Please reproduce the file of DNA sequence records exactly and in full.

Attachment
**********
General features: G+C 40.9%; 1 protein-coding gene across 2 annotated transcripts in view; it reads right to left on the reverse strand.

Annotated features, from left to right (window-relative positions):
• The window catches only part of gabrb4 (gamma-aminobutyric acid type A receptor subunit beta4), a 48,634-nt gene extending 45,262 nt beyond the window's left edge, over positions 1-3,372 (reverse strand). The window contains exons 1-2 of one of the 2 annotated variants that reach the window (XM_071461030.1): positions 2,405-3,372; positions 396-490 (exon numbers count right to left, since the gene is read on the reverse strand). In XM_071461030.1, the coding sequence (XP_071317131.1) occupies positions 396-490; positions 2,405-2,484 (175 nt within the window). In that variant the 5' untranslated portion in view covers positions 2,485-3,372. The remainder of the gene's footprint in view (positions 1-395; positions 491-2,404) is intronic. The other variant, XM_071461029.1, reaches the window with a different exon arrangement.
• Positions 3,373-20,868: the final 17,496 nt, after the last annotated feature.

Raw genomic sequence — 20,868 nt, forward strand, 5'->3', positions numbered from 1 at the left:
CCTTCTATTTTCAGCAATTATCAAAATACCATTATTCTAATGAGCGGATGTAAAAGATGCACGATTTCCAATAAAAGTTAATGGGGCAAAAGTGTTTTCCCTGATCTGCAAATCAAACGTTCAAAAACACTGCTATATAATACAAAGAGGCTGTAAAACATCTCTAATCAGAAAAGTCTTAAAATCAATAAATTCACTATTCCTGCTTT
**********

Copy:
General features: G+C 40.9%; 1 protein-coding gene across 2 annotated transcripts in view; it reads right to left on the reverse strand.

Annotated features, from left to right (window-relative positions):
• The window catches only part of gabrb4 (gamma-aminobutyric acid type A receptor subunit beta4), a 48,634-nt gene extending 45,262 nt beyond the window's left edge, over positions 1-3,372 (reverse strand). The window contains exons 1-2 of one of the 2 annotated variants that reach the window (XM_071461030.1): positions 2,405-3,372; positions 396-490 (exon numbers count right to left, since the gene is read on the reverse strand). In XM_071461030.1, the coding sequence (XP_071317131.1) occupies positions 396-490; positions 2,405-2,484 (175 nt within the window). In that variant the 5' untranslated portion in view covers positions 2,485-3,372. The remainder of the gene's footprint in view (positions 1-395; positions 491-2,404) is intronic. The other variant, XM_071461029.1, reaches the window with a different exon arrangement.
• Positions 3,373-20,868: the final 17,496 nt, after the last annotated feature.

Raw genomic sequence — 20,868 nt, forward strand, 5'->3', positions numbered from 1 at the left:
CCTTCTATTTTCAGCAATTATCAAAATACCATTATTCTAATGAGCGGATGTAAAAGATGCACGATTTCCAATAAAAGTTAATGGGGCAAAAGTGTTTTCCCTGATCTGCAAATCAAACGTTCAAAAACACTGCTATATAATACAAAGAGGCTGTAAAACATCTCTAATCAGAAAAGTCTTAAAATCAATAAATTCACTATTCCTGCTTT